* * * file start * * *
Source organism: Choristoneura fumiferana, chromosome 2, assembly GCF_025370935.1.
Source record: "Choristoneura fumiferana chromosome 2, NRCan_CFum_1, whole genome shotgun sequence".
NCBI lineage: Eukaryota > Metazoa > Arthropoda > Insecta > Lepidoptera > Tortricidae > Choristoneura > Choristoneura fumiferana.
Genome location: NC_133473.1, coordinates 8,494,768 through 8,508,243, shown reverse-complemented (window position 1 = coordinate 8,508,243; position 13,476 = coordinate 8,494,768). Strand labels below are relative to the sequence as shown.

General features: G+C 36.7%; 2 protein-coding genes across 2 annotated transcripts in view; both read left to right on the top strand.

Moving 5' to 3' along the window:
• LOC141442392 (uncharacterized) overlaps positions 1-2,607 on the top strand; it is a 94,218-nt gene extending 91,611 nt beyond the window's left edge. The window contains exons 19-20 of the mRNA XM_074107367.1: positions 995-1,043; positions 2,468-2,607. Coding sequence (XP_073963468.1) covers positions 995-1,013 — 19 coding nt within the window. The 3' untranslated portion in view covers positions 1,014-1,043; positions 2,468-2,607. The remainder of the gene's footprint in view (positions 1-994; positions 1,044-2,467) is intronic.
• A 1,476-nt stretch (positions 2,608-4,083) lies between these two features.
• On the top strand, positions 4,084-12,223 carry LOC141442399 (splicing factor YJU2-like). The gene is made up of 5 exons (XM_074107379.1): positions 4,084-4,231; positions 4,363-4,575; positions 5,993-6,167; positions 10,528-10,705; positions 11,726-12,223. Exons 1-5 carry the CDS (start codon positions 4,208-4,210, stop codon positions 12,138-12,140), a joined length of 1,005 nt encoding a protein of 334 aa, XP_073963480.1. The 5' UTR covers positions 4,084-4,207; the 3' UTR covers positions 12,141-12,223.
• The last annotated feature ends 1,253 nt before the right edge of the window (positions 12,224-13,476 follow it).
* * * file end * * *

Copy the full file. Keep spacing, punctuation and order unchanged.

Source organism: Choristoneura fumiferana, chromosome 2, assembly GCF_025370935.1.
Source record: "Choristoneura fumiferana chromosome 2, NRCan_CFum_1, whole genome shotgun sequence".
NCBI lineage: Eukaryota > Metazoa > Arthropoda > Insecta > Lepidoptera > Tortricidae > Choristoneura > Choristoneura fumiferana.
Genome location: NC_133473.1, coordinates 8,494,768 through 8,508,243, shown reverse-complemented (window position 1 = coordinate 8,508,243; position 13,476 = coordinate 8,494,768). Strand labels below are relative to the sequence as shown.

General features: G+C 36.7%; 2 protein-coding genes across 2 annotated transcripts in view; both read left to right on the top strand.

Moving 5' to 3' along the window:
• LOC141442392 (uncharacterized) overlaps positions 1-2,607 on the top strand; it is a 94,218-nt gene extending 91,611 nt beyond the window's left edge. The window contains exons 19-20 of the mRNA XM_074107367.1: positions 995-1,043; positions 2,468-2,607. Coding sequence (XP_073963468.1) covers positions 995-1,013 — 19 coding nt within the window. The 3' untranslated portion in view covers positions 1,014-1,043; positions 2,468-2,607. The remainder of the gene's footprint in view (positions 1-994; positions 1,044-2,467) is intronic.
• A 1,476-nt stretch (positions 2,608-4,083) lies between these two features.
• On the top strand, positions 4,084-12,223 carry LOC141442399 (splicing factor YJU2-like). The gene is made up of 5 exons (XM_074107379.1): positions 4,084-4,231; positions 4,363-4,575; positions 5,993-6,167; positions 10,528-10,705; positions 11,726-12,223. Exons 1-5 carry the CDS (start codon positions 4,208-4,210, stop codon positions 12,138-12,140), a joined length of 1,005 nt encoding a protein of 334 aa, XP_073963480.1. The 5' UTR covers positions 4,084-4,207; the 3' UTR covers positions 12,141-12,223.
• The last annotated feature ends 1,253 nt before the right edge of the window (positions 12,224-13,476 follow it).